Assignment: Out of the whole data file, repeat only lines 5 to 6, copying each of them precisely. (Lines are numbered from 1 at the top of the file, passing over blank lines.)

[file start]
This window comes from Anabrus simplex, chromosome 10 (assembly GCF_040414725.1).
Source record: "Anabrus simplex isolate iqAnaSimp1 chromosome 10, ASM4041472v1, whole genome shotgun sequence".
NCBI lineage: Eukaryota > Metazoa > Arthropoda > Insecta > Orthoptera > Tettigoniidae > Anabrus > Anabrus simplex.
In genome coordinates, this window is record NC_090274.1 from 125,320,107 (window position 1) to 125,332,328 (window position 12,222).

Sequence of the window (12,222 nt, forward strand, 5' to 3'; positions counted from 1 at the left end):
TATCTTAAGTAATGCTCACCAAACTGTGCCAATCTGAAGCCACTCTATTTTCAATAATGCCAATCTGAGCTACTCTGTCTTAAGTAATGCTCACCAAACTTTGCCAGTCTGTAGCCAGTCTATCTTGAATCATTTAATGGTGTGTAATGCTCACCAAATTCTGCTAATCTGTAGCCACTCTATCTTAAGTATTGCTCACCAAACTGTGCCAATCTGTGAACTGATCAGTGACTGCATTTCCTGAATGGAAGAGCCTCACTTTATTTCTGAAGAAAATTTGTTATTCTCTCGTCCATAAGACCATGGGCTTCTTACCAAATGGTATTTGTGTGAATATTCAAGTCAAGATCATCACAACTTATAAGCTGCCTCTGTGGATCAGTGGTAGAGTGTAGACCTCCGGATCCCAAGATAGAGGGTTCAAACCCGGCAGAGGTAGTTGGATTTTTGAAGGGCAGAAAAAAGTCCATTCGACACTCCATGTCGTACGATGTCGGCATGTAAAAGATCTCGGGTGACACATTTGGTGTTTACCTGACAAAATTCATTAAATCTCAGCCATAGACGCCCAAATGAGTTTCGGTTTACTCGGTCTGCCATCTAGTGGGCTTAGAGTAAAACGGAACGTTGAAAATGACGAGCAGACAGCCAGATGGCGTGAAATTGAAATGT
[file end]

Sequence of the window (12,222 nt, forward strand, 5' to 3'; positions counted from 1 at the left end):
TATCTTAAGTAATGCTCACCAAACTGTGCCAATCTGAAGCCACTCTATTTTCAATAATGCCAATCTGAGCTACTCTGTCTTAAGTAATGCTCACCAAACTTTGCCAGTCTGTAGCCAGTCTATCTTGAATCATTTAATGGTGTGTAATGCTCACCAAATTCTGCTAATCTGTAGCCACTCTATCTTAAGTATTGCTCACCAAACTGTGCCAATCTGTGAACTGATCAGTGACTGCATTTCCTGAATGGAAGAGCCTCACTTTATTTCTGAAGAAAATTTGTTATTCTCTCGTCCATAAGACCATGGGCTTCTTACCAAATGGTATTTGTGTGAATATTCAAGTCAAGATCATCACAACTTATAAGCTGCCTCTGTGGATCAGTGGTAGAGTGTAGACCTCCGGATCCCAAGATAGAGGGTTCAAACCCGGCAGAGGTAGTTGGATTTTTGAAGGGCAGAAAAAAGTCCATTCGACACTCCATGTCGTACGATGTCGGCATGTAAAAGATCTCGGGTGACACATTTGGTGTTTACCTGACAAAATTCATTAAATCTCAGCCATAGACGCCCAAATGAGTTTCGGTTTACTCGGTCTGCCATCTAGTGGGCTTAGAGTAAAACGGAACGTTGAAAATGACGAGCAGACAGCCAGATGGCGTGAAATTGAAATGT